On Sunday, Kyle and Katina Connaughton of SingleThread took inspiration from Nayfeld, setting up a similar takeout model for both paying customers and Sonoma’s elderly and out-of-work, with a goal of 200 free meals per night. The nonprofit Sonoma Family Meal is helping distribute, and donors include area wineries like Kistler, Three Sticks, Grace Family, Peay, Colgin, Jordan, Freeman, Lambert Bridge and Banshee, a SingleThread rep told Unfiltered. “We hope this can serve our community locally, our local farms and artisans, and also serve as a viable model for other restaurant businesses to increase their production and keep teams working," wrote the Connaughtons in a statement.
Over in the United Kingdom, esteemed chefs are also looking out for the elderly and vulnerable, in some cases packaging food from their Michelin-starred establishments in to-go containers for the impoverished. Chef Roger Jones of the Harrow at Little Bedwyn, a tasting course destination in the eponymous village west of London, had planned to retire this month. After making the decision to close prematurely in light of new governmental restrictions last week, he wrote on Twitter that “this was not the way we wanted to end our 21 years at the Harrow, but the greater need now takes over, and we will for the next few months continue to support the local community with our meal packs." He has since been sharing pictures of preparations of dishes that can be sold prepackaged, like vegetarian curry and free-range chicken casserole. Fellow British fine dining toques Andrew Wong and Kimberly Hernandez of Kym’s in London are also preparing and distributing ready-to-eat meals to doorsteps of the vulnerable, with the aid of St. Peter’s Church in Eaton Square; the restaurant itself closed down last Thursday.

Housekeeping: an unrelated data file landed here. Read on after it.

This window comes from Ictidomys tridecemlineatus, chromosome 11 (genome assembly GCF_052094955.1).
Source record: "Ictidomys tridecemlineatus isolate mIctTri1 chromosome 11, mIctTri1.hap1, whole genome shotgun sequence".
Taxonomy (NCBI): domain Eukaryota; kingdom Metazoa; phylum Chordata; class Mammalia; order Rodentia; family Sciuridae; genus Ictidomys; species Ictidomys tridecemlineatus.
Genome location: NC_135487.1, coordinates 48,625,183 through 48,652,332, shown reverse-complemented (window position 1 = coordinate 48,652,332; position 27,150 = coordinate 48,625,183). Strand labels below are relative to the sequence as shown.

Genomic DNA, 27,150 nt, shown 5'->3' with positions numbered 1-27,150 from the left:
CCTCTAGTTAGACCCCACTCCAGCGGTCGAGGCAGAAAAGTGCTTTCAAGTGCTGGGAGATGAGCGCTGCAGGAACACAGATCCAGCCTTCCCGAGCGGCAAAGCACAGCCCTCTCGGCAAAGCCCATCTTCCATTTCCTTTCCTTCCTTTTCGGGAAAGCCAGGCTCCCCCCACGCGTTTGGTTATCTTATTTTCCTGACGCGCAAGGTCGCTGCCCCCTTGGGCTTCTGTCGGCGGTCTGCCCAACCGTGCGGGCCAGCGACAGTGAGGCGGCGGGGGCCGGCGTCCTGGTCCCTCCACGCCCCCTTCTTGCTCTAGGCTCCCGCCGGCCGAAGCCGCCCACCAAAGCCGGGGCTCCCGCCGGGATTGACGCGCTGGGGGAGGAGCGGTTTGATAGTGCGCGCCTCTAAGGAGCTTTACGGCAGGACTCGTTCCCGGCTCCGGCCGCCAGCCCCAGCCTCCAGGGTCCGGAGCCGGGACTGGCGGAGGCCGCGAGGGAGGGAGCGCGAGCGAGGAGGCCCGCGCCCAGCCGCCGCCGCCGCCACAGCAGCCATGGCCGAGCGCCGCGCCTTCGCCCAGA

Restaurants are tight-knit, and many are doing their best to take care of their own during massive layoffs, with potentially millions of employees no longer drawing incomes for rent and food. Chefs in Chicago have launched a lobbying effort called the Chef’s Call to Action, urging diners to call their legislators and ask for federal small-business stimulus. Nationally and in New York, restaurateurs have started petitions for governments to provide legislative relief efforts like emergency unemployment benefits and rent abatement; the national initiative is called Save America’s Restaurants and the New York one, Relief Opportunity for All Restaurants (ROAR).
D.C. chef Edward Lee has partnered his Knead Hospitality with Maker’s Mark to transform Restaurant Award winner Succotash restaurant into a relief center for furloughed restaurant workers. The Restaurant Workers Relief Program is offering to-go meals along with fresh produce, diapers, baby food, toilet paper and other supplies every night to hospitality staff now out of work. “People who are suffering are still giving, and that means the whole country understands that this is a big crisis," Lee told Unfiltered. “Millions of restaurant workers suddenly out of work who rely on their paychecks for essentials are desperately running out of time and provisions. We give out everything and run out of food and supplies every night, but we will do this as long as we can afford to do it." Knead restaurants are closed but offering takeout and delivery.
We’ll keep this space updated with more information about dining-industry do-gooders and how you can help them help others in need throughout this crisis.